Running is a great way to keep fit this summer and needs a little more than some trainers and a pavement or a park. But even the most enthusiastic of us need some way to keep motivated for regular exercise when the couch, TV or sun lounger looks inviting.

These gadgets can help: from music on the go to the social power of Strava, they make pounding the streets a little more interesting.


A woman running with a phone in an armband and earphones.
Strapping your phone to your bicep in an armband helps keep it secure and out of the way when you run. Photograph: Cultura Creative (RF)/Alamy

Music or podcasts can help you eat up the miles with a bit of entertainment, but holding your phone while you run is not a comfortable way to do things.

Armband phone pockets are one solution. Strapped to your bicep with Velcro and a clear pouch, they let you work your phone and listen to music. They cost about £6-10 and come in various sizes. Or you can use an old MP3 player such as an iPod Shuffle if you still have one around.

Better yet, switch to a wearable music player with a running or smartwatch. Most good smartwatches, including the Apple Watch, Samsung Galaxy Watch 4 and others, can store music offline for playback straight to a set of Bluetooth headphones.

The Spotify app showing a running playlist on an Apple Watch.
Spotify and other music apps on smartwatches such as the Apple Watch can play music straight to a set of Bluetooth earphones without your phone. Photograph: Samuel Gibbs/The Guardian

If you don’t already have a smartwatch and want something for running, there are many different options. One of my favorites is the Garmin 245 Music, which offers excellent tracking, can store hours of music offline from Spotify, Deezer or others, and can be picked up for about £200.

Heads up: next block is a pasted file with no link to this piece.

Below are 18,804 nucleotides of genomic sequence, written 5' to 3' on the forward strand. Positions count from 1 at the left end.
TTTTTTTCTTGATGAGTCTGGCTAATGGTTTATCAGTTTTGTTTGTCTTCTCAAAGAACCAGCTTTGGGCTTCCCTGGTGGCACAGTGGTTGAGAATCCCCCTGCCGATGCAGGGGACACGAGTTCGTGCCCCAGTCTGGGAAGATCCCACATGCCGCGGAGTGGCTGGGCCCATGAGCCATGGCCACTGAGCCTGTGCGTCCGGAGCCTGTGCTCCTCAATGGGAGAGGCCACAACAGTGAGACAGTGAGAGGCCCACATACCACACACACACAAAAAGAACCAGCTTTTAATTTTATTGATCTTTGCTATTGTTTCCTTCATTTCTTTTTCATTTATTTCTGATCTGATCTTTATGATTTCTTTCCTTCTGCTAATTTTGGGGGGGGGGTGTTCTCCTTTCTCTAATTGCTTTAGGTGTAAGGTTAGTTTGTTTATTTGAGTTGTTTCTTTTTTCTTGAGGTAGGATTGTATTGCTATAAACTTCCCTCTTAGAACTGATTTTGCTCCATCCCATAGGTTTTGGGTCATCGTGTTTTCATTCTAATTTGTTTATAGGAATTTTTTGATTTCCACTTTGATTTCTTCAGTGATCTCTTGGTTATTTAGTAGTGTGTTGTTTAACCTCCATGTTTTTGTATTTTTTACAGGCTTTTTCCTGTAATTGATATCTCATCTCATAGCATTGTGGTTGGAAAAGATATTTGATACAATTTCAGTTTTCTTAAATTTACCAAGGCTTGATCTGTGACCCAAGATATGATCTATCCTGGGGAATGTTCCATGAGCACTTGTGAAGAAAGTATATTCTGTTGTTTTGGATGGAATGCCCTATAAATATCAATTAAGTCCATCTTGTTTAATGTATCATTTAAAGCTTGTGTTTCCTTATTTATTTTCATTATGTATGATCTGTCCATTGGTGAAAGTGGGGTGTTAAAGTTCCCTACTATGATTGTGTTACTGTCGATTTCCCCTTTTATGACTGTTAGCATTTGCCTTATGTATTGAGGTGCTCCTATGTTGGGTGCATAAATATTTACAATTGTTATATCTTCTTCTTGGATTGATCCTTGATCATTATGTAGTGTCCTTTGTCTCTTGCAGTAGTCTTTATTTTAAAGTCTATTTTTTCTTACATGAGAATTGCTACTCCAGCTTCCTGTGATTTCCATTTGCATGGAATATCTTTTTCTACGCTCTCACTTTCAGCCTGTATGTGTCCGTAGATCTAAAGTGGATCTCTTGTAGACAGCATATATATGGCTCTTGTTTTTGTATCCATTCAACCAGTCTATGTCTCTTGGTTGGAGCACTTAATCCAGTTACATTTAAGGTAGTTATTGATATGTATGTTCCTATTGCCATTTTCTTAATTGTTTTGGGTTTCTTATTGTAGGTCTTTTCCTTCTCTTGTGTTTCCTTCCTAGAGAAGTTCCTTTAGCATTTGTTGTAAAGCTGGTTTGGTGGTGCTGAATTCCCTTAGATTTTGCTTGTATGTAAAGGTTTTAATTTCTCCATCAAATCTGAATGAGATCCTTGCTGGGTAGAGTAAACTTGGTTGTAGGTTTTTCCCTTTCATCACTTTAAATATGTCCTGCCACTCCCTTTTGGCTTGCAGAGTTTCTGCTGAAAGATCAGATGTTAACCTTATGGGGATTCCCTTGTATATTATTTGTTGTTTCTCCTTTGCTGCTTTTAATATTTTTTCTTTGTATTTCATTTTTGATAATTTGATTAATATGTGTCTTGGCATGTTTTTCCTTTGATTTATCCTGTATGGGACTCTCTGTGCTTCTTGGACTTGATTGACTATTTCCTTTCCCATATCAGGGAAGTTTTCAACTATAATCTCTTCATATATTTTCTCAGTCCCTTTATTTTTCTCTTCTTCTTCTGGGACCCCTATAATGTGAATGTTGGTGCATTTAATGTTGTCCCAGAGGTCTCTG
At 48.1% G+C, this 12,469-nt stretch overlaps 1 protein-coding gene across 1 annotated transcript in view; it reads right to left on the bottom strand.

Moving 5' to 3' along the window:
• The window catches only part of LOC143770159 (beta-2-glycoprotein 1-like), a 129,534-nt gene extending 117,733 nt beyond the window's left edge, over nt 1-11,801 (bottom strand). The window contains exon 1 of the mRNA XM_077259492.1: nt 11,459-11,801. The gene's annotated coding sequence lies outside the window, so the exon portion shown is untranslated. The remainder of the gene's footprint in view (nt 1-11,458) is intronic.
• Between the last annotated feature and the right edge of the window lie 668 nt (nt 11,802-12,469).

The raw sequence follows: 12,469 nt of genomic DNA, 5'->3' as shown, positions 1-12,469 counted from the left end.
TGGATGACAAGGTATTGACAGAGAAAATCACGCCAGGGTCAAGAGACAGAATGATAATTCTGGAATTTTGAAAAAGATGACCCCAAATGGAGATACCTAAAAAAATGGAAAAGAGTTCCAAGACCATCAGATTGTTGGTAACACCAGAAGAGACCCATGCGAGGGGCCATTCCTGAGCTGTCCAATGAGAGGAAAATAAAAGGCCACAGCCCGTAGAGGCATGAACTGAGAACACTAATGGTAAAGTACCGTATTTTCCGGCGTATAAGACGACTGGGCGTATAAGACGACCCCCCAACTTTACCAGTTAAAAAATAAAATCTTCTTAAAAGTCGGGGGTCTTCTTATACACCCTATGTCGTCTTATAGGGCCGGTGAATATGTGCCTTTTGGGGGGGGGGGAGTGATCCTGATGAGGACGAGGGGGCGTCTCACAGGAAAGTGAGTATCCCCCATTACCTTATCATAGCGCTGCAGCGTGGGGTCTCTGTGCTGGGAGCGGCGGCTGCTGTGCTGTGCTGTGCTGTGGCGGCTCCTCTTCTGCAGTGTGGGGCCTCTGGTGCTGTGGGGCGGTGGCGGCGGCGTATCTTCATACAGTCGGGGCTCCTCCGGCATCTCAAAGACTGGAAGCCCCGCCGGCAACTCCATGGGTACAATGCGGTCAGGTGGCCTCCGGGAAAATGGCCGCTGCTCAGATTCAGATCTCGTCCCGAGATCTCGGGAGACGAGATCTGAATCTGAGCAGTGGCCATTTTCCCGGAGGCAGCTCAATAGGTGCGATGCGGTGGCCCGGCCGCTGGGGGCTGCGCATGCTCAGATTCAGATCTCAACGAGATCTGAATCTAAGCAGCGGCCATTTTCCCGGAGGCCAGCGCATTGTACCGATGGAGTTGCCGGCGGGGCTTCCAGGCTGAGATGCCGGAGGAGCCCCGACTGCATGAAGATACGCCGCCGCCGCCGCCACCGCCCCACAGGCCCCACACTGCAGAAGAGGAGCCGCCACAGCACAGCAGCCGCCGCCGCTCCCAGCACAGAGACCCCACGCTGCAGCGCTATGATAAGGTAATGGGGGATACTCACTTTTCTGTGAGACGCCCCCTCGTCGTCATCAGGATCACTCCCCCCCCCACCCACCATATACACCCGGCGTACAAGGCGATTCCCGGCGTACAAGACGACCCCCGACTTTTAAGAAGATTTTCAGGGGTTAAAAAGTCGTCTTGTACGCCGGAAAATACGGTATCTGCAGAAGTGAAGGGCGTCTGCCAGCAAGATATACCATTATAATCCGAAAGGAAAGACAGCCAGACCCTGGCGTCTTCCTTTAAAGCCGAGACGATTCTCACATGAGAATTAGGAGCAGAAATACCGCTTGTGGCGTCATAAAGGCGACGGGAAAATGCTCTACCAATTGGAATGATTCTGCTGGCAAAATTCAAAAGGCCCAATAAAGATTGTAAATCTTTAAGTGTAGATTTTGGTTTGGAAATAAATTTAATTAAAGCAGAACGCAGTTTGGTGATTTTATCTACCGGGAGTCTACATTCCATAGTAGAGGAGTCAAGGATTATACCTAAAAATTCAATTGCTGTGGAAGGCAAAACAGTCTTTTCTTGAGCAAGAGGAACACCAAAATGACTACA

While you can run with almost any headphones, including AirPods or large over-ear sets, there are models that are better designed for running. I recommend Bluetooth sets that don’t block out the world, allowing you to remain aware of your surroundings.

Shokz OpenRun Pro

A pair of Shokz OpenRun Pro headphones sitting on their nylon case.
Bone conduction headphones sit over your ears and vibrate your skull to transmit sound waves to your inner ear, bypassing your ear drum. Photograph: Samuel Gibbs/The Guardian

Bone conduction headphones send sound waves through your skull instead of your ear drum, making the music sound like it is coming from inside your head while maintaining your awareness of the outside world. Shokz makes some of the best, with lightweight, comfortable designs, long battery life and easy-to-reach onboard controls for playback and volume. They are the only headphones approved by England Athletics for races, too.

The latest £160 OpenRun Pro last up to 10 hours between charges, can Bluetooth pair to two devices at once, weigh only 29g and are IP55 water-resistant so you can safely sweat all over them. They sound good, with more bass than previous models, but bone conduction technology can’t match regular earbuds for low notes. The older £130 OpenRun are similar,